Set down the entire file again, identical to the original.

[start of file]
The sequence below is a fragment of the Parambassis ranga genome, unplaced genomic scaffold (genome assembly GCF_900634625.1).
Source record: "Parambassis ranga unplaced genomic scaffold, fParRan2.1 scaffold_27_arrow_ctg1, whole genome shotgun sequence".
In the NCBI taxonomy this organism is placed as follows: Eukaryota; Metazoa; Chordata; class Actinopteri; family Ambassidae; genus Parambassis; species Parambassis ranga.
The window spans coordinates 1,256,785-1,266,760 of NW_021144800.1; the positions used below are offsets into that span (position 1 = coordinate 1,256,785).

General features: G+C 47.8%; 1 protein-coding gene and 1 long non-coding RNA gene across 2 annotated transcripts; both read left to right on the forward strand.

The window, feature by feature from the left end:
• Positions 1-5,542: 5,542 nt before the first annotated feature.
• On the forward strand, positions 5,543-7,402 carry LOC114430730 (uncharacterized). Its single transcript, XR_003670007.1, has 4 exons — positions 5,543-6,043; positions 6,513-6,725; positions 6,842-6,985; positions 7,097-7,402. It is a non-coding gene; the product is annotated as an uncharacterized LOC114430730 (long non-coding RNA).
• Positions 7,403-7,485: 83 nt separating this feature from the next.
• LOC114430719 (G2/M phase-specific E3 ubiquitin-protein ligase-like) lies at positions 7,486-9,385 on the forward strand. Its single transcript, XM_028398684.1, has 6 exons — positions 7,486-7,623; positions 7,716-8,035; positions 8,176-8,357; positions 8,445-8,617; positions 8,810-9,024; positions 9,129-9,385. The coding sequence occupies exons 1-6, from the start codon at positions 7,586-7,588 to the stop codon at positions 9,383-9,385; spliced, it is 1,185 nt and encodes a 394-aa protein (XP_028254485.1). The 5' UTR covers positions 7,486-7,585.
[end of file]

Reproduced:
The sequence below is a fragment of the Parambassis ranga genome, unplaced genomic scaffold (genome assembly GCF_900634625.1).
Source record: "Parambassis ranga unplaced genomic scaffold, fParRan2.1 scaffold_27_arrow_ctg1, whole genome shotgun sequence".
In the NCBI taxonomy this organism is placed as follows: Eukaryota; Metazoa; Chordata; class Actinopteri; family Ambassidae; genus Parambassis; species Parambassis ranga.
The window spans coordinates 1,256,785-1,266,760 of NW_021144800.1; the positions used below are offsets into that span (position 1 = coordinate 1,256,785).

General features: G+C 47.8%; 1 protein-coding gene and 1 long non-coding RNA gene across 2 annotated transcripts; both read left to right on the forward strand.

The window, feature by feature from the left end:
• Positions 1-5,542: 5,542 nt before the first annotated feature.
• On the forward strand, positions 5,543-7,402 carry LOC114430730 (uncharacterized). Its single transcript, XR_003670007.1, has 4 exons — positions 5,543-6,043; positions 6,513-6,725; positions 6,842-6,985; positions 7,097-7,402. It is a non-coding gene; the product is annotated as an uncharacterized LOC114430730 (long non-coding RNA).
• Positions 7,403-7,485: 83 nt separating this feature from the next.
• LOC114430719 (G2/M phase-specific E3 ubiquitin-protein ligase-like) lies at positions 7,486-9,385 on the forward strand. Its single transcript, XM_028398684.1, has 6 exons — positions 7,486-7,623; positions 7,716-8,035; positions 8,176-8,357; positions 8,445-8,617; positions 8,810-9,024; positions 9,129-9,385. The coding sequence occupies exons 1-6, from the start codon at positions 7,586-7,588 to the stop codon at positions 9,383-9,385; spliced, it is 1,185 nt and encodes a 394-aa protein (XP_028254485.1). The 5' UTR covers positions 7,486-7,585.